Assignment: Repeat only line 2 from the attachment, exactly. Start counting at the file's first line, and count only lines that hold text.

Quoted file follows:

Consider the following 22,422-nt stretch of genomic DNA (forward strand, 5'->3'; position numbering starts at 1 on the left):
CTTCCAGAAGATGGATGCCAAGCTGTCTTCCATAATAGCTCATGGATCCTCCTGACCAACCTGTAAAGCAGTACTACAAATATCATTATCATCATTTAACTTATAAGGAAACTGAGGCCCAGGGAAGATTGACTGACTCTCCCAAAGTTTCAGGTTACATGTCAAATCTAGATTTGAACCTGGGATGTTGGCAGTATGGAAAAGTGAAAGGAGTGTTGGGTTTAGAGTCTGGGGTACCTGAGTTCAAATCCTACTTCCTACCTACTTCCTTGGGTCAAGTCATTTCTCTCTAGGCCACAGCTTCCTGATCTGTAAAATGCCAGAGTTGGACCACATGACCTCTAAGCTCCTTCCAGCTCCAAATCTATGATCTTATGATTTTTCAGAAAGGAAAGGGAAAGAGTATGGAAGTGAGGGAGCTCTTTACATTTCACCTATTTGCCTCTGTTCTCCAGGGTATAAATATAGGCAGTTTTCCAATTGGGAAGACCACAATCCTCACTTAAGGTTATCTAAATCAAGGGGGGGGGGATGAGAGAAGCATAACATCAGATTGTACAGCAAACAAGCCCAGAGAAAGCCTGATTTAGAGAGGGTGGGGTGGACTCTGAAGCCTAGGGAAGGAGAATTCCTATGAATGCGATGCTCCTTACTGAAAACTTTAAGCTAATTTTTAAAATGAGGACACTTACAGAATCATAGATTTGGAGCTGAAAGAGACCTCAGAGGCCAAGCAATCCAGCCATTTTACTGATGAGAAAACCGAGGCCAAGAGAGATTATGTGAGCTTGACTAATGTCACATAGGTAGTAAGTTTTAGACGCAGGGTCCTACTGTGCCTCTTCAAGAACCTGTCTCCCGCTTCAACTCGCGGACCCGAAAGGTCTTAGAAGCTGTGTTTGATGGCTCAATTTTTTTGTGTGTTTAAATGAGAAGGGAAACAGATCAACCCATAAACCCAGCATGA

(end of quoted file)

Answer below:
CTTCCAGAAGATGGATGCCAAGCTGTCTTCCATAATAGCTCATGGATCCTCCTGACCAACCTGTAAAGCAGTACTACAAATATCATTATCATCATTTAACTTATAAGGAAACTGAGGCCCAGGGAAGATTGACTGACTCTCCCAAAGTTTCAGGTTACATGTCAAATCTAGATTTGAACCTGGGATGTTGGCAGTATGGAAAAGTGAAAGGAGTGTTGGGTTTAGAGTCTGGGGTACCTGAGTTCAAATCCTACTTCCTACCTACTTCCTTGGGTCAAGTCATTTCTCTCTAGGCCACAGCTTCCTGATCTGTAAAATGCCAGAGTTGGACCACATGACCTCTAAGCTCCTTCCAGCTCCAAATCTATGATCTTATGATTTTTCAGAAAGGAAAGGGAAAGAGTATGGAAGTGAGGGAGCTCTTTACATTTCACCTATTTGCCTCTGTTCTCCAGGGTATAAATATAGGCAGTTTTCCAATTGGGAAGACCACAATCCTCACTTAAGGTTATCTAAATCAAGGGGGGGGGGATGAGAGAAGCATAACATCAGATTGTACAGCAAACAAGCCCAGAGAAAGCCTGATTTAGAGAGGGTGGGGTGGACTCTGAAGCCTAGGGAAGGAGAATTCCTATGAATGCGATGCTCCTTACTGAAAACTTTAAGCTAATTTTTAAAATGAGGACACTTACAGAATCATAGATTTGGAGCTGAAAGAGACCTCAGAGGCCAAGCAATCCAGCCATTTTACTGATGAGAAAACCGAGGCCAAGAGAGATTATGTGAGCTTGACTAATGTCACATAGGTAGTAAGTTTTAGACGCAGGGTCCTACTGTGCCTCTTCAAGAACCTGTCTCCCGCTTCAACTCGCGGACCCGAAAGGTCTTAGAAGCTGTGTTTGATGGCTCAATTTTTTTGTGTGTTTAAATGAGAAGGGAAACAGATCAACCCATAAACCCAGCATGA